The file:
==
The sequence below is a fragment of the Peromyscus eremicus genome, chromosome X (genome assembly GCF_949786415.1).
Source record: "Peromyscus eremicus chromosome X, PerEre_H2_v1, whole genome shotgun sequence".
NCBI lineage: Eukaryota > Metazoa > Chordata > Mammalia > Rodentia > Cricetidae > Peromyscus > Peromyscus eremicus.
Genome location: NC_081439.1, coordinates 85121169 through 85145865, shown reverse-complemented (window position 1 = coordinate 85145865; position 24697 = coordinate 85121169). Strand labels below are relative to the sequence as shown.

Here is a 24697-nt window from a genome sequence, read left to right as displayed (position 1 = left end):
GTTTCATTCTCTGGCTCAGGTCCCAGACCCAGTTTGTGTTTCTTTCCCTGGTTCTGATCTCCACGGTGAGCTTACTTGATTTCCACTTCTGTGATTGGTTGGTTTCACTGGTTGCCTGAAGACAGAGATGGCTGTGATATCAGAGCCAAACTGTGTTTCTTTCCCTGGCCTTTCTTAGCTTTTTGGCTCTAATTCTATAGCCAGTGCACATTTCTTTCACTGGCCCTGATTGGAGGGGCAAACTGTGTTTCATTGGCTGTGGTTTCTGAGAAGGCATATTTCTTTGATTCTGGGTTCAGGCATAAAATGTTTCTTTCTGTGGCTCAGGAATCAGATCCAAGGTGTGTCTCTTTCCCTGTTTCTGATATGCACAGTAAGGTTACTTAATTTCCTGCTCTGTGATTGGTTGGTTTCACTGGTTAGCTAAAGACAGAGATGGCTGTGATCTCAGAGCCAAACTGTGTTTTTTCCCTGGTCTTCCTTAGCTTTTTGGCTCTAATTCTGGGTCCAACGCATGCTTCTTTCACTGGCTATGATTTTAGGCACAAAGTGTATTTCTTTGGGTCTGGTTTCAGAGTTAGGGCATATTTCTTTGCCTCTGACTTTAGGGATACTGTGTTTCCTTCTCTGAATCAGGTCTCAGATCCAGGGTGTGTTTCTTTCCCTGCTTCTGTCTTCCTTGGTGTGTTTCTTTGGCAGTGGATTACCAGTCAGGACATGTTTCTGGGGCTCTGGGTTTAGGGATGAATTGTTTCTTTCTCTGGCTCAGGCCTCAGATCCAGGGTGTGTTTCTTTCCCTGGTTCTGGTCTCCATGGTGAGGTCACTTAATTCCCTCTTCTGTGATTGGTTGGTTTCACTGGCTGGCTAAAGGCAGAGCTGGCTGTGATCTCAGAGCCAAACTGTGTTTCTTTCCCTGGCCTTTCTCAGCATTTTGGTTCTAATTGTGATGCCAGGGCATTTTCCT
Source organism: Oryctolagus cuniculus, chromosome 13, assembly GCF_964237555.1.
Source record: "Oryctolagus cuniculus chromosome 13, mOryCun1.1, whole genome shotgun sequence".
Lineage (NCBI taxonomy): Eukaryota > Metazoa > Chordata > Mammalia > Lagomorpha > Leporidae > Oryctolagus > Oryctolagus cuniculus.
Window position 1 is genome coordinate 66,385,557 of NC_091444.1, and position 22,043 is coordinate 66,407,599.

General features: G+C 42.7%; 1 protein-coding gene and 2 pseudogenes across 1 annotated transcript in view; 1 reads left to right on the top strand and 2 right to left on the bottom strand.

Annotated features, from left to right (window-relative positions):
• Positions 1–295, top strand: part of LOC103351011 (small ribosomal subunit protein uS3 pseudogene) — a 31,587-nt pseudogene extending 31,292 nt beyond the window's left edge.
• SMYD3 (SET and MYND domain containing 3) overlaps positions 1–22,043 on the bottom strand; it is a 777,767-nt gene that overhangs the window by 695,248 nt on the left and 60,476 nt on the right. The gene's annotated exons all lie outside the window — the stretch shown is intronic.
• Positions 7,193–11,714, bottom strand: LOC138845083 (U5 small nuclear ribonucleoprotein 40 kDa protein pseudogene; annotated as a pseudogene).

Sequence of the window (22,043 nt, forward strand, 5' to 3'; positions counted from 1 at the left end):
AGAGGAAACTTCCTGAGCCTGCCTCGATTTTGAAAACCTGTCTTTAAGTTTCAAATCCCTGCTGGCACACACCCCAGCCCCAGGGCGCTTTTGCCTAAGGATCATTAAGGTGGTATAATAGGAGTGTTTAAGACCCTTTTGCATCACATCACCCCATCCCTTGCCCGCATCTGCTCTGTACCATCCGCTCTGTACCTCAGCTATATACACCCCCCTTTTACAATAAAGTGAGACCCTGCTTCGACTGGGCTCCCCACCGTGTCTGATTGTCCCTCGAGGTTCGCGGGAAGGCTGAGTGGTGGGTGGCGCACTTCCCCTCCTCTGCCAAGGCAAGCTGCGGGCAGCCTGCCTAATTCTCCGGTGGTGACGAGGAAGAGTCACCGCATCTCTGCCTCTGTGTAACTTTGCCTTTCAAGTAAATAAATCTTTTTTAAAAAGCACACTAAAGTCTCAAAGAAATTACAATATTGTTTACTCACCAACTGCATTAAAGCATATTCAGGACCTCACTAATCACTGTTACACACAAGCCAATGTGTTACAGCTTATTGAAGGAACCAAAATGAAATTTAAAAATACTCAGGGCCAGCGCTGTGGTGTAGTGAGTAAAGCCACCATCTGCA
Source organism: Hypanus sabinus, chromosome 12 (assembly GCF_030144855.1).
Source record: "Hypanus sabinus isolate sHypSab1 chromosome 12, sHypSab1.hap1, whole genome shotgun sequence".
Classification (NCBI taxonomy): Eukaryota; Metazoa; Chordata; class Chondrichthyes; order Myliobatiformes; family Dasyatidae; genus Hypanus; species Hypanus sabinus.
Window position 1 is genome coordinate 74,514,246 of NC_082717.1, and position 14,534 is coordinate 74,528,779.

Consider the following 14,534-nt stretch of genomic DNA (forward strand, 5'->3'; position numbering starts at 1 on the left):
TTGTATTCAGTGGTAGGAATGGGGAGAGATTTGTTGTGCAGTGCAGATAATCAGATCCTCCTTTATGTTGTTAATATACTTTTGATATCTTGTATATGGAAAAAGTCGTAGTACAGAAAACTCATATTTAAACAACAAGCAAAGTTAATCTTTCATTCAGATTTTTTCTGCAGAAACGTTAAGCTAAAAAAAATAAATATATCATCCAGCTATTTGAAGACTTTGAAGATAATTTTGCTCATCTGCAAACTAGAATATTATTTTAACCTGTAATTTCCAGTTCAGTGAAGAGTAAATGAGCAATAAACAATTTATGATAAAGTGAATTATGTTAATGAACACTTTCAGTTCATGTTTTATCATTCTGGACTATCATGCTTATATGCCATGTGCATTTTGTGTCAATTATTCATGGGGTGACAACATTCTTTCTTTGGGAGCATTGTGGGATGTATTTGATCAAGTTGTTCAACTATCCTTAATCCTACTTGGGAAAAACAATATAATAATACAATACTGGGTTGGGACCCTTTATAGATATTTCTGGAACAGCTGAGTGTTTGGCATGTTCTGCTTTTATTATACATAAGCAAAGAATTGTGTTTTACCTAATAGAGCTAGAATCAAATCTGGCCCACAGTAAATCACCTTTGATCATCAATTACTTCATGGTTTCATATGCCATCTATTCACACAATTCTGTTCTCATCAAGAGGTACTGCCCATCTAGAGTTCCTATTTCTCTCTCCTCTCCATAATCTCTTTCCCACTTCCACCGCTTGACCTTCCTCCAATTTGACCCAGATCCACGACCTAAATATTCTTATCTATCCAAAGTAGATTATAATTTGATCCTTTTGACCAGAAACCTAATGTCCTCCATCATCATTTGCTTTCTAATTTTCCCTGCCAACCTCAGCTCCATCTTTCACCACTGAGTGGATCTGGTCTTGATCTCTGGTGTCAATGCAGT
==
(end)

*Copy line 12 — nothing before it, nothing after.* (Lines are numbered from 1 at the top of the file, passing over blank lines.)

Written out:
Annotated features, from left to right (window-relative positions):